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Making the Case for Employment Fairness

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November 24, 2015
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Gregory R. Nevins

Employment fairness has been a central part of Lambda Legal’s work for 42 years — and the battles continue.

In spite of all our recent victories, hardworking people continue to experience pervasive discrimination in the workplace – and even lose their jobs – because of their sexual orientation, gender identity or HIV status. Work-related concerns remain one of the most common reasons why people contact Lambda Legal’s Help Desk.

That’s why in 2016 we will continue our fight for employment fairness on three tracks:

The first track is to continue to pursue impact litigation to strengthen the law and its interpretation by the courts. A landmark decision by the Equal Employment Opportunity Commission (EEOC) in July, citing some of Lambda Legal’s recent work, confirms what we have long argued in our cases: discriminating against gay, lesbian and bisexual employees is a form of sex discrimination and violates federal law. Sexual orientation discrimination against an individual occurs because of that individual’s gender. The law applies when discrimination is based on the gender of the employee in relation to the gender of the person they love. News that “Robinson is marrying the mayor’s daughter” can’t be acceptable when it’s Steve Robinson, but lead to discrimination against Stephanie Robinson. That’s sex discrimination.

In September, Lambda Legal argued on behalf of our client Kimberly Hively before the U.S. Seventh Circuit Court of Appeals during which we cited the EEOC decision. Kimberly worked as an instructor at Ivy Tech Community College in Indiana for 14 years. But the college denied her fulltime employment and promotions, and eventually terminated her employment, because she is a lesbian. We urged the Court to reverse a lower court ruling and allow Kimberly her day in court.

In fact, we have dozens of employment fairness cases on our docket. In Missouri, we filed a complaint on behalf of Clinton Moore, who was pulled from his job as a flight paramedic with Air Evac Lifeteam because he is living with HIV. Our complaint asserts that Moore, and all people living with HIV, are protected from employment discrimination by the Americans with Disabilities Act.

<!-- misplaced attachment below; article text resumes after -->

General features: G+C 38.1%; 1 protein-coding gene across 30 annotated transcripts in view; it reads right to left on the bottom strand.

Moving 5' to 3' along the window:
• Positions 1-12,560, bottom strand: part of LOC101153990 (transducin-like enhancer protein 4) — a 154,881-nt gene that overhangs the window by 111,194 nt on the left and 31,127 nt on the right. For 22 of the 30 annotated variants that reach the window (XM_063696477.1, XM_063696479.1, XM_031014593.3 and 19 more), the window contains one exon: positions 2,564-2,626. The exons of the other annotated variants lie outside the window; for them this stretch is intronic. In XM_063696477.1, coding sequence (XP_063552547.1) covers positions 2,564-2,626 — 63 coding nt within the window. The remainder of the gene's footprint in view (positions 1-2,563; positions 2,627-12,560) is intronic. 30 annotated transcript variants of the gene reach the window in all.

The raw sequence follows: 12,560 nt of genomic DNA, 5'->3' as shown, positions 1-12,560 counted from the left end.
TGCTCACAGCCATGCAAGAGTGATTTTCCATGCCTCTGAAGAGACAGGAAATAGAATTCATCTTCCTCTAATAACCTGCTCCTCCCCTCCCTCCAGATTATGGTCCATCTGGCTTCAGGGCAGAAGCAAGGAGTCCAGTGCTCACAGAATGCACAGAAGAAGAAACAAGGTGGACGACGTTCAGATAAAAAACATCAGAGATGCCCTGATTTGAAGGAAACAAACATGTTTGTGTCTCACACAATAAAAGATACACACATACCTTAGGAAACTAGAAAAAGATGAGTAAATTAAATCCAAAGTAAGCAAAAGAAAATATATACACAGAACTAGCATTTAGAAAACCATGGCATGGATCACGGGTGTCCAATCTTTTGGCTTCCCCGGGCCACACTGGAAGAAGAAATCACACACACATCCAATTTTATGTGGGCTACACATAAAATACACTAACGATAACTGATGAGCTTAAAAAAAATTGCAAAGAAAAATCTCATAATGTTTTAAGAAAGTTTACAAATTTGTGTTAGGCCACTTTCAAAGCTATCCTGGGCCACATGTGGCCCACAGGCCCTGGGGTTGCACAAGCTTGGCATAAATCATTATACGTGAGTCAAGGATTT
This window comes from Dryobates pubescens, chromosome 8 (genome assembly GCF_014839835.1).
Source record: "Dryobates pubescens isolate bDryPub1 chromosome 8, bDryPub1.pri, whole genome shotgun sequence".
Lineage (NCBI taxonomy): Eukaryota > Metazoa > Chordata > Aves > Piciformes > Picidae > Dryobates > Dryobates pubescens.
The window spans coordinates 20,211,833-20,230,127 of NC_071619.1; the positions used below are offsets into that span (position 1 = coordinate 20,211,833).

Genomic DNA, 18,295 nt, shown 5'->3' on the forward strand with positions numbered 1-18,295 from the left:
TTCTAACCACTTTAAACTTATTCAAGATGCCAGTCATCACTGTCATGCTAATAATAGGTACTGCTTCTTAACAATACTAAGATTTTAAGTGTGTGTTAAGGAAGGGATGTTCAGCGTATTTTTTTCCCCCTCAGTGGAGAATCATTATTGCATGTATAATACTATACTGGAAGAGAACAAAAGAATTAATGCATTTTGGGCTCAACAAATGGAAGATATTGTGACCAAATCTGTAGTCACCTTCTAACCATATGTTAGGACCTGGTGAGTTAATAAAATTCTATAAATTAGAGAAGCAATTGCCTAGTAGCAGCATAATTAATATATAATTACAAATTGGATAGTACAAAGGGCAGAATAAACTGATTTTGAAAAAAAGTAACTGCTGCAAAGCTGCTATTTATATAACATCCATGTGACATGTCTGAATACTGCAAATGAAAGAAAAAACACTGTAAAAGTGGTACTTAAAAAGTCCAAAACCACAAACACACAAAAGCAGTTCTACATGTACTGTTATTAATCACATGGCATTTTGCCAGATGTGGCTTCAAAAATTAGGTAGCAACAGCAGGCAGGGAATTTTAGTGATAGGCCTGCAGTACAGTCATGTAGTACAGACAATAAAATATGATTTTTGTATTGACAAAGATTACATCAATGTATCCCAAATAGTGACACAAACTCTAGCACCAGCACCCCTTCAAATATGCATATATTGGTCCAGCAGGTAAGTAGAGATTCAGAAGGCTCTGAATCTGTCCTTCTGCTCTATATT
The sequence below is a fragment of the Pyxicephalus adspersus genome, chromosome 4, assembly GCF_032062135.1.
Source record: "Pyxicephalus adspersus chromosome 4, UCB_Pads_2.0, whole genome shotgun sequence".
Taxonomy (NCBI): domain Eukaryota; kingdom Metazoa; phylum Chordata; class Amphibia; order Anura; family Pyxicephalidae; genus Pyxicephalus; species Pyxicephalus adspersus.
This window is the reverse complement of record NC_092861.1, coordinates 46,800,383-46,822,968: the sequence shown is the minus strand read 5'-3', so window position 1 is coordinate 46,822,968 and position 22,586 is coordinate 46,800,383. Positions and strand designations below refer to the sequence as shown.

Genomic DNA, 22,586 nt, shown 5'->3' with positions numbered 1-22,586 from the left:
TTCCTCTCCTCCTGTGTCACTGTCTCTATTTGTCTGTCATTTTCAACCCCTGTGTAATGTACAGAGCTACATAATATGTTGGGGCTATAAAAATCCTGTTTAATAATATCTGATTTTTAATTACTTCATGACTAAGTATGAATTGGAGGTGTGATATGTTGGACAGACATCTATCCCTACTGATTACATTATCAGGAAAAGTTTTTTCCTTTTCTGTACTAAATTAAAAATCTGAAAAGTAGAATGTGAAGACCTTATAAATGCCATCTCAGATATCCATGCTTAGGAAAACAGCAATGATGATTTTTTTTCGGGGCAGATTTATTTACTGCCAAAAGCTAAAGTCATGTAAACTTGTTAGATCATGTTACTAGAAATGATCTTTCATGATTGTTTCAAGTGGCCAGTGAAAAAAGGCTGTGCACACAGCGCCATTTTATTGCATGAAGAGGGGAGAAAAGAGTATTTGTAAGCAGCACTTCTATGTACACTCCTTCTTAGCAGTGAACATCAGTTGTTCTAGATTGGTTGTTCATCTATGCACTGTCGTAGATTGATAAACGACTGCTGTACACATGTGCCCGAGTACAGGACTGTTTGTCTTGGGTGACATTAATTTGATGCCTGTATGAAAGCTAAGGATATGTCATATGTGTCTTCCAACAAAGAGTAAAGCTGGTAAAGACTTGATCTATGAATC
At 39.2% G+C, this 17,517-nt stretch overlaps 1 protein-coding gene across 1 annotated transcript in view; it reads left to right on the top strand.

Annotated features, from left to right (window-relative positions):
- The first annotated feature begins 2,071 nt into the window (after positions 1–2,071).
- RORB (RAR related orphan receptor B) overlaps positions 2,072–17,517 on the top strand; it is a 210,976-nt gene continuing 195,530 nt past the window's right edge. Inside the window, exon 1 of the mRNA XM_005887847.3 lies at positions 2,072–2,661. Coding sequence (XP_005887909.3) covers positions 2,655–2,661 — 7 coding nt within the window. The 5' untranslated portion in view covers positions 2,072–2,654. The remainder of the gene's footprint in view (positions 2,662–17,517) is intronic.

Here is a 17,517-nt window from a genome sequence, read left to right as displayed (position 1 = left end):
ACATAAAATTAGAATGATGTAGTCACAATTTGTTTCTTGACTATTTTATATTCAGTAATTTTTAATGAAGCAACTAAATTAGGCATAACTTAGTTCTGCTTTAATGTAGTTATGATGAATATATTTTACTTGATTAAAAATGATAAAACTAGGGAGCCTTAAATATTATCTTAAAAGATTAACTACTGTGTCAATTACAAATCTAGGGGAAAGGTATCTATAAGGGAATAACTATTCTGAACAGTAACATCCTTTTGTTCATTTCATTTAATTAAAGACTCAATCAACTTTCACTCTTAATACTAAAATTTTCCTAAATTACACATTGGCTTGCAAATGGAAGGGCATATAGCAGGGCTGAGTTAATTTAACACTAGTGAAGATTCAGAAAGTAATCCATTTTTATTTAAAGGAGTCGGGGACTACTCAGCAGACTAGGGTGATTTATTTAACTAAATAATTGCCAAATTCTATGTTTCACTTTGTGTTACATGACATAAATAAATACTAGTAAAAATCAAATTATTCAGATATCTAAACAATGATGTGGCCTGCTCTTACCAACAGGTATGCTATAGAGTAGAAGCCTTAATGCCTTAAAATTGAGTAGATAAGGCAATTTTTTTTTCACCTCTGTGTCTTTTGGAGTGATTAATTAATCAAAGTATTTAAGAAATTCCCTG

While we continue to fight in court, our second “track” is advocacy for a broad and explicit federal law prohibiting employment nondiscrimination, and securing protections in housing, credit, education and jury service.

Passage of the Equality Act would write sexual orientation and gender identity explicitly into Title VII, which currently prohibits discrimination on the basis of race, color, religion, sex and national origin. Importantly, the bill also requires employers to provide access to sex-segregated facilities, such as restrooms and locker rooms, for employees in accordance with their gender identity. President Obama has vowed to sign the bill into law if it passes Congress.

Our third track is community education and outreach. We are helping LGBT people and people living with HIV better understand what their rights are with our mobile-friendly Know Your Rights: LGBT Employees and Employees With HIV. We want folks to know whether a federal court will recognize legal protections if they are living with HIV (absolutely), transgender (very likely), lesbian/gay/bisexual (very possibly, and the way this answer becomes better is when folks assert their rights). And we are also working to increase public understanding of who LGBT people are and what a fair, inclusive workplace looks like. This makes our country a more just and accepting place for everyone.

Please join Lambda Legal today and help us defend your right to fair and equal treatment in the workplace! Your membership gift will be matched dollar for dollar by the $1.25 million matching challenge from the estate of John Barham and Dick Auer.